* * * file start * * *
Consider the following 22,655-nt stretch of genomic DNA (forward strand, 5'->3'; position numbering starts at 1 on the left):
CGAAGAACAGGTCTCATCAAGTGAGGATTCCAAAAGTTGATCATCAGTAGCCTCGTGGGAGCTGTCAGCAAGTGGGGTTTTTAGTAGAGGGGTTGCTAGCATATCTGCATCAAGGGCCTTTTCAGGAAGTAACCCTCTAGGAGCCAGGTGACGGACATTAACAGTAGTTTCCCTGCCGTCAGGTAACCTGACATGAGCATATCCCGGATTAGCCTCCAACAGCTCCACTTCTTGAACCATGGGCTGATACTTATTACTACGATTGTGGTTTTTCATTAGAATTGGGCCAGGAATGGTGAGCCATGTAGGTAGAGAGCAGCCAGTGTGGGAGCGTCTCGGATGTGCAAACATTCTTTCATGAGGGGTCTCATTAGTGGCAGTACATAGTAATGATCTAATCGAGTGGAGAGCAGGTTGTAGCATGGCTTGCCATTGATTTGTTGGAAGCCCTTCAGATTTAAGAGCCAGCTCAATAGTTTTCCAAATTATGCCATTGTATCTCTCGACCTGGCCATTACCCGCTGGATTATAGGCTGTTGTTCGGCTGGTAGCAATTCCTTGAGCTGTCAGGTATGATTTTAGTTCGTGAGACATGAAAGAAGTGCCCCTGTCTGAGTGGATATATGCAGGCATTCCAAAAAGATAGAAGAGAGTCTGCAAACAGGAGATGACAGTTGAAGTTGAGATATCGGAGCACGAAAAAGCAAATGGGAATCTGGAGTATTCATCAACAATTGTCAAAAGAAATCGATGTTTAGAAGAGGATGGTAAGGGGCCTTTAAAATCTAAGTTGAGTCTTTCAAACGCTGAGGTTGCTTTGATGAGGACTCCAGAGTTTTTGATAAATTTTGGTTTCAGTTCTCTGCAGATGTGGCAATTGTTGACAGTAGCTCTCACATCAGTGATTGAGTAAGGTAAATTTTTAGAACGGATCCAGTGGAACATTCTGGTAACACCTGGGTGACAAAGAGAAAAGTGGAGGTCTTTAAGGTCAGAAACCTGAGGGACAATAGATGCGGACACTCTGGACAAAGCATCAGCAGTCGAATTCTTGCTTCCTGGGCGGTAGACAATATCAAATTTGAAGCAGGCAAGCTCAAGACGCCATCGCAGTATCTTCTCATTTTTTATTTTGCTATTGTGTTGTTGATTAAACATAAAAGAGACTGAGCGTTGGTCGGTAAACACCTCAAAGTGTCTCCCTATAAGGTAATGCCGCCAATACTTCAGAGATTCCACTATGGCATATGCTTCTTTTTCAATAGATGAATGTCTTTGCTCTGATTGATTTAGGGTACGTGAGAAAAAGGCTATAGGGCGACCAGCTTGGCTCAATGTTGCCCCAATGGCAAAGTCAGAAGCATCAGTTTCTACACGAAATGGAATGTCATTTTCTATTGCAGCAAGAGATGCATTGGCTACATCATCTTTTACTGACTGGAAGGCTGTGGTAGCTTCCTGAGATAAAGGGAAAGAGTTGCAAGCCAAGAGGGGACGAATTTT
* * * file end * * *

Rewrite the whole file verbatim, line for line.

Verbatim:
Consider the following 22,655-nt stretch of genomic DNA (forward strand, 5'->3'; position numbering starts at 1 on the left):
CGAAGAACAGGTCTCATCAAGTGAGGATTCCAAAAGTTGATCATCAGTAGCCTCGTGGGAGCTGTCAGCAAGTGGGGTTTTTAGTAGAGGGGTTGCTAGCATATCTGCATCAAGGGCCTTTTCAGGAAGTAACCCTCTAGGAGCCAGGTGACGGACATTAACAGTAGTTTCCCTGCCGTCAGGTAACCTGACATGAGCATATCCCGGATTAGCCTCCAACAGCTCCACTTCTTGAACCATGGGCTGATACTTATTACTACGATTGTGGTTTTTCATTAGAATTGGGCCAGGAATGGTGAGCCATGTAGGTAGAGAGCAGCCAGTGTGGGAGCGTCTCGGATGTGCAAACATTCTTTCATGAGGGGTCTCATTAGTGGCAGTACATAGTAATGATCTAATCGAGTGGAGAGCAGGTTGTAGCATGGCTTGCCATTGATTTGTTGGAAGCCCTTCAGATTTAAGAGCCAGCTCAATAGTTTTCCAAATTATGCCATTGTATCTCTCGACCTGGCCATTACCCGCTGGATTATAGGCTGTTGTTCGGCTGGTAGCAATTCCTTGAGCTGTCAGGTATGATTTTAGTTCGTGAGACATGAAAGAAGTGCCCCTGTCTGAGTGGATATATGCAGGCATTCCAAAAAGATAGAAGAGAGTCTGCAAACAGGAGATGACAGTTGAAGTTGAGATATCGGAGCACGAAAAAGCAAATGGGAATCTGGAGTATTCATCAACAATTGTCAAAAGAAATCGATGTTTAGAAGAGGATGGTAAGGGGCCTTTAAAATCTAAGTTGAGTCTTTCAAACGCTGAGGTTGCTTTGATGAGGACTCCAGAGTTTTTGATAAATTTTGGTTTCAGTTCTCTGCAGATGTGGCAATTGTTGACAGTAGCTCTCACATCAGTGATTGAGTAAGGTAAATTTTTAGAACGGATCCAGTGGAACATTCTGGTAACACCTGGGTGACAAAGAGAAAAGTGGAGGTCTTTAAGGTCAGAAACCTGAGGGACAATAGATGCGGACACTCTGGACAAAGCATCAGCAGTCGAATTCTTGCTTCCTGGGCGGTAGACAATATCAAATTTGAAGCAGGCAAGCTCAAGACGCCATCGCAGTATCTTCTCATTTTTTATTTTGCTATTGTGTTGTTGATTAAACATAAAAGAGACTGAGCGTTGGTCGGTAAACACCTCAAAGTGTCTCCCTATAAGGTAATGCCGCCAATACTTCAGAGATTCCACTATGGCATATGCTTCTTTTTCAATAGATGAATGTCTTTGCTCTGATTGATTTAGGGTACGTGAGAAAAAGGCTATAGGGCGACCAGCTTGGCTCAATGTTGCCCCAATGGCAAAGTCAGAAGCATCAGTTTCTACACGAAATGGAATGTCATTTTCTATTGCAGCAAGAGATGCATTGGCTACATCATCTTTTACTGACTGGAAGGCTGTGGTAGCTTCCTGAGATAAAGGGAAAGAGTTGCAAGCCAAGAGGGGACGAATTTT